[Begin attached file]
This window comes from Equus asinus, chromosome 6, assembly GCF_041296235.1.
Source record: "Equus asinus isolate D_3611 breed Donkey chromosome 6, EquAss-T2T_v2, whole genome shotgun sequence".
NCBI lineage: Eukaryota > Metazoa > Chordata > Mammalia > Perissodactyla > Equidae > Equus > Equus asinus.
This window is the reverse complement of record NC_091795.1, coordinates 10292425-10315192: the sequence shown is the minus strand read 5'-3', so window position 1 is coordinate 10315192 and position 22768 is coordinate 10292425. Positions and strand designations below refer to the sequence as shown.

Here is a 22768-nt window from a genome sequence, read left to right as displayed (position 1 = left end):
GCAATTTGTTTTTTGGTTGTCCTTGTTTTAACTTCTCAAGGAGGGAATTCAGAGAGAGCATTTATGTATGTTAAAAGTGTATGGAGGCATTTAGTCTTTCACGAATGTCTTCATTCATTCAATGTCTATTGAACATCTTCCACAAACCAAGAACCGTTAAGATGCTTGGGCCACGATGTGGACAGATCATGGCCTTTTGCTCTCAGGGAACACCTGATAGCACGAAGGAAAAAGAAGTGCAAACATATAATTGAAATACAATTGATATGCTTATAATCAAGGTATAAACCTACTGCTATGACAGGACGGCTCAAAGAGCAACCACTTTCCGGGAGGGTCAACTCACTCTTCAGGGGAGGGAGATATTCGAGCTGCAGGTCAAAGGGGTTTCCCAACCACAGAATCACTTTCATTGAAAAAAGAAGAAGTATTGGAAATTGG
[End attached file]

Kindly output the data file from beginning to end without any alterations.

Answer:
This window comes from Equus asinus, chromosome 6, assembly GCF_041296235.1.
Source record: "Equus asinus isolate D_3611 breed Donkey chromosome 6, EquAss-T2T_v2, whole genome shotgun sequence".
NCBI lineage: Eukaryota > Metazoa > Chordata > Mammalia > Perissodactyla > Equidae > Equus > Equus asinus.
This window is the reverse complement of record NC_091795.1, coordinates 10292425-10315192: the sequence shown is the minus strand read 5'-3', so window position 1 is coordinate 10315192 and position 22768 is coordinate 10292425. Positions and strand designations below refer to the sequence as shown.

Here is a 22768-nt window from a genome sequence, read left to right as displayed (position 1 = left end):
GCAATTTGTTTTTTGGTTGTCCTTGTTTTAACTTCTCAAGGAGGGAATTCAGAGAGAGCATTTATGTATGTTAAAAGTGTATGGAGGCATTTAGTCTTTCACGAATGTCTTCATTCATTCAATGTCTATTGAACATCTTCCACAAACCAAGAACCGTTAAGATGCTTGGGCCACGATGTGGACAGATCATGGCCTTTTGCTCTCAGGGAACACCTGATAGCACGAAGGAAAAAGAAGTGCAAACATATAATTGAAATACAATTGATATGCTTATAATCAAGGTATAAACCTACTGCTATGACAGGACGGCTCAAAGAGCAACCACTTTCCGGGAGGGTCAACTCACTCTTCAGGGGAGGGAGATATTCGAGCTGCAGGTCAAAGGGGTTTCCCAACCACAGAATCACTTTCATTGAAAAAAGAAGAAGTATTGGAAATTGG